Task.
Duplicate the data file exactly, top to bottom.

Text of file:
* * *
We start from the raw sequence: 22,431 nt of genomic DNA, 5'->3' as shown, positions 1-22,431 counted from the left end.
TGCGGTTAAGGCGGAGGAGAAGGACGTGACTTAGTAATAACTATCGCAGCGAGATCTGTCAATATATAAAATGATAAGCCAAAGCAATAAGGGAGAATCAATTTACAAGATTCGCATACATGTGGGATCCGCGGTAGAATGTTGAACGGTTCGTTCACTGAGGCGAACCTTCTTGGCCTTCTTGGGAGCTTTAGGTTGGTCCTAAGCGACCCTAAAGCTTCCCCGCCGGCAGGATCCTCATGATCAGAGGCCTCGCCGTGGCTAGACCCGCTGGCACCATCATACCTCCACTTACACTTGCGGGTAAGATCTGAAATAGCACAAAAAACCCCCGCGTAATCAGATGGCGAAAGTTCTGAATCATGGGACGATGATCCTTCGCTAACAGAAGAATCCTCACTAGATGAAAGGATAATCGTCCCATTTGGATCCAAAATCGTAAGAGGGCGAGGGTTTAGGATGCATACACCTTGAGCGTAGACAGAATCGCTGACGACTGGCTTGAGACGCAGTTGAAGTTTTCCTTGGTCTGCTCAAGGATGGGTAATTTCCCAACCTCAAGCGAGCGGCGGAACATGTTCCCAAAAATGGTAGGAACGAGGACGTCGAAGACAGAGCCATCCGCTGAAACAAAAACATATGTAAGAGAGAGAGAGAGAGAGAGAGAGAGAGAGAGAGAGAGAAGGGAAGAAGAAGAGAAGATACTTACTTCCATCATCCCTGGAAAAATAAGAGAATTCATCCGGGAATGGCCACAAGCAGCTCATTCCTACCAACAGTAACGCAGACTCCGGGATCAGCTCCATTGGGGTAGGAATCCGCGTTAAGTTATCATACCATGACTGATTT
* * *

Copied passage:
We start from the raw sequence: 22,431 nt of genomic DNA, 5'->3' as shown, positions 1-22,431 counted from the left end.
TGCGGTTAAGGCGGAGGAGAAGGACGTGACTTAGTAATAACTATCGCAGCGAGATCTGTCAATATATAAAATGATAAGCCAAAGCAATAAGGGAGAATCAATTTACAAGATTCGCATACATGTGGGATCCGCGGTAGAATGTTGAACGGTTCGTTCACTGAGGCGAACCTTCTTGGCCTTCTTGGGAGCTTTAGGTTGGTCCTAAGCGACCCTAAAGCTTCCCCGCCGGCAGGATCCTCATGATCAGAGGCCTCGCCGTGGCTAGACCCGCTGGCACCATCATACCTCCACTTACACTTGCGGGTAAGATCTGAAATAGCACAAAAAACCCCCGCGTAATCAGATGGCGAAAGTTCTGAATCATGGGACGATGATCCTTCGCTAACAGAAGAATCCTCACTAGATGAAAGGATAATCGTCCCATTTGGATCCAAAATCGTAAGAGGGCGAGGGTTTAGGATGCATACACCTTGAGCGTAGACAGAATCGCTGACGACTGGCTTGAGACGCAGTTGAAGTTTTCCTTGGTCTGCTCAAGGATGGGTAATTTCCCAACCTCAAGCGAGCGGCGGAACATGTTCCCAAAAATGGTAGGAACGAGGACGTCGAAGACAGAGCCATCCGCTGAAACAAAAACATATGTAAGAGAGAGAGAGAGAGAGAGAGAGAGAGAGAGAGAGAGAAGGGAAGAAGAAGAGAAGATACTTACTTCCATCATCCCTGGAAAAATAAGAGAATTCATCCGGGAATGGCCACAAGCAGCTCATTCCTACCAACAGTAACGCAGACTCCGGGATCAGCTCCATTGGGGTAGGAATCCGCGTTAAGTTATCATACCATGACTGATTT